Valerie Irvine-Fortescue was a creative force whose life ran the gamut from colonial India to idyllic Scottish childhood, wartime service as a Wren and later as a librarian turned poet
The daughter of a Great War hero, Colonel William Irvine Fortescue of the Royal Engineers, who was decorated with the Military Cross and Bar, she spent her earliest years in Quetta where her mother Joan Powell lived.
On her parents’ divorce, when she was still pre-school age, she was sent back to Scotland by boat, with her Indian nanny and her elder brother Harry, to live with their grandparents, Dr William and Edith Irvine-Fortescue, at Kingcausie, Maryculter, just west of Aberdeen.
Though separated from her mother, she enjoyed a happy upbringing, free to explore the wooded policies and with the run of beautiful gardens.
Until the age of 13 she was educated at St Margaret’s School for Girls in Aberdeen. She then completed her education at St Elphin’s School in Darley Dale near Matlock, Derbyshire before returning to the Granite City and Webster’s Secretarial College.
By that time the Second World War was more than halfway through and her father was serving his country once again.
Young Valerie, having trained as a secretary, also made her contribution to the war effort, working with the Women’s Royal Naval Service. She was stationed at Liphook, Hampshire, where she used her secretarial skills in the Pay Office.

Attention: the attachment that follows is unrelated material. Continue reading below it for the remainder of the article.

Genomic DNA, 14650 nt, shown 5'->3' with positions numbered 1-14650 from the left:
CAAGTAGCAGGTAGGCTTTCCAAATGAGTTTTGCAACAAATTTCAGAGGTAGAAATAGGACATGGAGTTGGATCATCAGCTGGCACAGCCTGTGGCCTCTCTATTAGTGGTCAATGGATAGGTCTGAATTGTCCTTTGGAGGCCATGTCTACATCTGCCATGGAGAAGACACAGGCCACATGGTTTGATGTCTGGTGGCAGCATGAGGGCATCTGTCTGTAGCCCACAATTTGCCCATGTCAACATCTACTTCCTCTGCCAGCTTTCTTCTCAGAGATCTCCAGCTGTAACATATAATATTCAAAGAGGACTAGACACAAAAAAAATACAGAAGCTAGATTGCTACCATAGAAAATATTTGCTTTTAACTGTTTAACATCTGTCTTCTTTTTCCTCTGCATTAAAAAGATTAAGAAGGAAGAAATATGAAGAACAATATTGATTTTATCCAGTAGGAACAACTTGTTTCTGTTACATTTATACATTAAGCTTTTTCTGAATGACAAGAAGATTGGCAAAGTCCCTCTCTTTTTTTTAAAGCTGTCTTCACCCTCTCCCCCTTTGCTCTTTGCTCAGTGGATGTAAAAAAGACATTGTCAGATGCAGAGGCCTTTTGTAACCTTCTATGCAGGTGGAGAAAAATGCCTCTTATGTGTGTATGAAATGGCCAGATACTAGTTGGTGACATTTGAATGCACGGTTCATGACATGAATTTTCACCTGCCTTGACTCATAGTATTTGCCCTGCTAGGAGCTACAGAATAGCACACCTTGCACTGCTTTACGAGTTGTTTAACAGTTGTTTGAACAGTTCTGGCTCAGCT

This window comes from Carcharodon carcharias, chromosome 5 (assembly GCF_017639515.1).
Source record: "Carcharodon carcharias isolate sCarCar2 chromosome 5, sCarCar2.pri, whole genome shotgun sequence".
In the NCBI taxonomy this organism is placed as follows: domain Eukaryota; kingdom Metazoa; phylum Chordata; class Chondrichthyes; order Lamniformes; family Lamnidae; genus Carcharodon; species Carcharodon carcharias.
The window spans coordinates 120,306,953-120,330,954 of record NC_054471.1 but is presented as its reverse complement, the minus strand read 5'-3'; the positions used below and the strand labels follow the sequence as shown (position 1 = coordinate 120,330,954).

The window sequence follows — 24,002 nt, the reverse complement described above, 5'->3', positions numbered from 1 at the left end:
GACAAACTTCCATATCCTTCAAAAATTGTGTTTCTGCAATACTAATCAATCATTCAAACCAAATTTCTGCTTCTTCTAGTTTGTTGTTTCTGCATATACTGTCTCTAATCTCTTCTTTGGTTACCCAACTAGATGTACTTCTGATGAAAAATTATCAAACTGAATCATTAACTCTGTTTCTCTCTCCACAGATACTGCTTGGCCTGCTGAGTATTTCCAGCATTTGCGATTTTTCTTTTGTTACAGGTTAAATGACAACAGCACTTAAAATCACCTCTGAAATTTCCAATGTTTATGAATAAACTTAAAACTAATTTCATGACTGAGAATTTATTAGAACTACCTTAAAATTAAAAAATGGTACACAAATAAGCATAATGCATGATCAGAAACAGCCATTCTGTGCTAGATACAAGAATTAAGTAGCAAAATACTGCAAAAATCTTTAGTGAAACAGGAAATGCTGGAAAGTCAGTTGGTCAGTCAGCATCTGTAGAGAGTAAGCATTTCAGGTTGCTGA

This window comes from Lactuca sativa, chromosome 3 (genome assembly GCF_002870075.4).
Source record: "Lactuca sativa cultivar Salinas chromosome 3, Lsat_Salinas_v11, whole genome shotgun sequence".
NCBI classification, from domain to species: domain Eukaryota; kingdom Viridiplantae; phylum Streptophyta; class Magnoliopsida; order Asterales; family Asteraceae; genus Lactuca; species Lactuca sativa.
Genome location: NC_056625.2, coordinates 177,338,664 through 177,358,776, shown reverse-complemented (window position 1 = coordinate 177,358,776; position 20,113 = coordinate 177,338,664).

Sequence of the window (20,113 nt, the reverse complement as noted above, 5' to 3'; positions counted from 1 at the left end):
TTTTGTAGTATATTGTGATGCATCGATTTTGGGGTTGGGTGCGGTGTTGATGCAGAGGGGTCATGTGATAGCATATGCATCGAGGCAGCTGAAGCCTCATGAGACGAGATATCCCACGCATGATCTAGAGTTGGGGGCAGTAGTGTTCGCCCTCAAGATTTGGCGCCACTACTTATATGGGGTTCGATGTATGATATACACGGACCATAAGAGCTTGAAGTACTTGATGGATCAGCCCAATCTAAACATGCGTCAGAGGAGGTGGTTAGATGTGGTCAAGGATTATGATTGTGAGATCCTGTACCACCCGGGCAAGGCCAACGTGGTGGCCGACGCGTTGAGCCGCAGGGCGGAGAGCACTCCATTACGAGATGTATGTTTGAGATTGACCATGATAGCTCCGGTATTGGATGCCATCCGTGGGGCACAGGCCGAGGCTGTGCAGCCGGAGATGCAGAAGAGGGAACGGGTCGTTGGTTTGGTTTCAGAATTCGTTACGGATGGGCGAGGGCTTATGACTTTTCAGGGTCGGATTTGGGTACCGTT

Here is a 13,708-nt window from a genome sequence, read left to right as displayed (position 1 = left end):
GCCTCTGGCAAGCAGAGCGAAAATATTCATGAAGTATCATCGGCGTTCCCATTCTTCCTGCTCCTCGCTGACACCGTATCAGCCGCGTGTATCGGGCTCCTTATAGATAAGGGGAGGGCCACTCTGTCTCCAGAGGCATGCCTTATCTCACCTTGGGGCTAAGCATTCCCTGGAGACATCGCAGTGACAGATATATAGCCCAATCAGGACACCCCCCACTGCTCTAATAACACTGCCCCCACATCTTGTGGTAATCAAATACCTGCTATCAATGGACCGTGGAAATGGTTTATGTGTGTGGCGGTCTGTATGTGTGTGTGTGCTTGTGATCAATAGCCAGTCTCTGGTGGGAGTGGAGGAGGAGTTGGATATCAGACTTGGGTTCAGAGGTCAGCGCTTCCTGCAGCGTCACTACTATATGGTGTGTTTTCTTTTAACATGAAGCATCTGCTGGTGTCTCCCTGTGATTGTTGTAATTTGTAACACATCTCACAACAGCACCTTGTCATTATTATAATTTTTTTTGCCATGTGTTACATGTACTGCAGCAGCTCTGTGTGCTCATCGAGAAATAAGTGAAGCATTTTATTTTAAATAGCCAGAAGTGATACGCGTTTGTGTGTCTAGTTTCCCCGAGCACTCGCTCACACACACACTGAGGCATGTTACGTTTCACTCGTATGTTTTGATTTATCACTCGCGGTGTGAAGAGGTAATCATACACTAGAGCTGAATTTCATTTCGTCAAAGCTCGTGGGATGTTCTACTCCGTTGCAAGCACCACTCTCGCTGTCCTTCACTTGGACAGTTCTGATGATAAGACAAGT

After the war she went to Germany where her father, who had re-married, was stationed. However she had already developed schizophrenia by then and her psychiatric difficulties became more evident there. After returning to England she went home to Aberdeen and, though she would continue to struggle with aspects of her mental health, she ultimately became more settled and for the most part conquered her problems.
She worked at Aberdeen University’s King’s College Library, for the renowned academic Dr W Douglas Simpson who was librarian there for 40 years.
Then, restless in the north-east of Scotland, she moved south to London where she also worked as a librarian, this time in Hammersmith. It was during this period that she met the author John Cunliffe, who would go on to create the Postman Pat and Rosie add Jim characters.
They remained good friends for the rest of her life, keeping up correspondence and sharing poetry.
After returning once more to Aberdeen she spent some time at Royal Cornhill Hospital, a centre for the treatment of mental health problems, but went on to channel her energies into creative work. She also lived near the hospital and enjoyed being responsible for its library.
An enthusiastic writer who concentrated on poetry, she was a long-standing member of an Aberdeen poetry group and published two books of her poems which illustrated her quirky use of words and outlook on life, usually viewed from the point of her strong Christian faith – possibly a throwback to her youth when her grandfather used to gather the children and staff each evening to read from the family bible.
One of her books, Love from Valerie, was an anthology of 47 poems. She was also published in the Church of Scotland’s magazine Life and Work and in Scottish Field and during the war one of her pieces of work had appeared in the Royal Marine’s journal Globe & Laurel. She wrote poetry right up until the end and her work was recently submitted for a competition.
Only a few weeks before she died a friend gave her a notebook on which to jot her observations from the nursing home where she lived latterly, after hanging on to her independence for as long as she could. Prophetically the single line on the front page read “The concert was over”.
Amusing, generous and kind-hearted, often beyond her means, her final act was to donate her body to medical research.
She never married and is survived by her extended family.